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FOREWORD

Several decades ago, the efforts of public administrations were concentrated on developing fisheries and aquaculture and ensuring growth in production and consumption. Then, in the 1980s, as many resources became fully exploited or overexploited, the attention of policy-makers began to focus instead on fisheries management, in addition to development of aquaculture. Subsequent recognition of the many failures in management have now led FAO member countries and other relevant stakeholders to broaden the approach and governance; that is, the sum of the legal, social, economic and political arrangements used to manage fisheries and aquaculture in a sustainable manner is currently seen as a necessary context for management and is becoming the main concern.

In keeping with these developments, the issue of governance features in several places of The State of World Fisheries and Aquaculture 2006. Part 1 of the document – the World Review of Fisheries and Aquaculture – ends with a new section called “Governance and policy”. Governance issues and related concerns are addressed also in several places in the remainder of the text.

Aquaculture continues to expand, while marine capture fisheries – when summed together worldwide – seem to have reached a ceiling. This development was not unexpected. It has constituted a basic assumption in most discussions and studies concerned with the future of the fisheries sector. Past issues of the report have reported on projections for the sector. Although it may be early to evaluate the accuracy of such projections, it can be interesting to compare them with the developments that actually took place. A brief attempt in this respect is made in the last section, entitled “Outlook”. Reflecting the growing importance of aquaculture, the section ends with a discussion of the challenges that aquaculture is facing as well as of the opportunities that are open to the sector. The discussion is based on a prospective analysis of the aquaculture sector worldwide, which was undertaken by FAO in the past two years.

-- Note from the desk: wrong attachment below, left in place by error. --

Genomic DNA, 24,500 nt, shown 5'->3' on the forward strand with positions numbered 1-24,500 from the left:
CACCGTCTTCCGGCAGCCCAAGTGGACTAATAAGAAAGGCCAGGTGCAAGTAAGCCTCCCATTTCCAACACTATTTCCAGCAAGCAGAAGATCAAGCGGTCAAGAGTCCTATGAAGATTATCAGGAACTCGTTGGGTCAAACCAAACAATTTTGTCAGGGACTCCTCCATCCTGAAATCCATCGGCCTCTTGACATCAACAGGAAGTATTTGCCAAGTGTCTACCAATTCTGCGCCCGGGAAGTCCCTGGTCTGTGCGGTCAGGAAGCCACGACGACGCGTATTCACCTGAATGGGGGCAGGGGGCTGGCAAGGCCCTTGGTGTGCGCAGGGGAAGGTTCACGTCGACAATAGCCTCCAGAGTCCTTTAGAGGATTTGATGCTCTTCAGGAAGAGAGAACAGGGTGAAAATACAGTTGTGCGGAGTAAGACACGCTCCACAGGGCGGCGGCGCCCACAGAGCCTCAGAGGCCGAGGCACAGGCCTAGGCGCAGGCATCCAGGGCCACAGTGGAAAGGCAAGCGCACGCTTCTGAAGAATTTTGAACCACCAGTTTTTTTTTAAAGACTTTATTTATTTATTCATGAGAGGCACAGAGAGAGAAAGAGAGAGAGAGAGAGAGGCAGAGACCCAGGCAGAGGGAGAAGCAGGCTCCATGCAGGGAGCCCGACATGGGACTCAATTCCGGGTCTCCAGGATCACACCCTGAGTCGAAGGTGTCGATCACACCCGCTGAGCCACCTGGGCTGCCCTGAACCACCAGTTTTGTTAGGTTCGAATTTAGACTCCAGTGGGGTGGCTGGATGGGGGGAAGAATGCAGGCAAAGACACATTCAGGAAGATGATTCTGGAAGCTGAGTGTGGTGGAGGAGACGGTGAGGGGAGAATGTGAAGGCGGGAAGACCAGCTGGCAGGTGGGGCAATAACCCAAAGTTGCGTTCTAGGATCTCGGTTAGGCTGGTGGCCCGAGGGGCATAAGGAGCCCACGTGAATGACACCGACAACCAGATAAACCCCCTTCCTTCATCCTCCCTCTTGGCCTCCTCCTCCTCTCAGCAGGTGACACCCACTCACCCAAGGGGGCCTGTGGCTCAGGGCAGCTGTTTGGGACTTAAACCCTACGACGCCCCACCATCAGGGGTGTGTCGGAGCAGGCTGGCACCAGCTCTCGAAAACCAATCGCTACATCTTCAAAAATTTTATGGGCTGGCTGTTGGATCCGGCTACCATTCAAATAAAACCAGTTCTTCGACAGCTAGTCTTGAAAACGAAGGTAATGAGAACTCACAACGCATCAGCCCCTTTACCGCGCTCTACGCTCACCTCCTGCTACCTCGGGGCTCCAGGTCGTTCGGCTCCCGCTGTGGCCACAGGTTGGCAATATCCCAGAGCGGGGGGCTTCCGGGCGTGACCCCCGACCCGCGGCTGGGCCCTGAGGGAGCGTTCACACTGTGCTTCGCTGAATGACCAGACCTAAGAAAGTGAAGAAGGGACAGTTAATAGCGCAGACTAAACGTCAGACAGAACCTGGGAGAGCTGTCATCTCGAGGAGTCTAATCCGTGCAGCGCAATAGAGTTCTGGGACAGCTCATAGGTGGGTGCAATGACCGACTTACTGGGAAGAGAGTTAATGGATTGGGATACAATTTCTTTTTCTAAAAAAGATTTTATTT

The format of The State of World Fisheries and Aquaculture remains unchanged. Like previous issues, this issue contains a CD-ROM with the World Fisheries and Aquaculture Atlas.

Ichiro Nomura
Assistant Director-General
FAO Fisheries and Aquaculture Department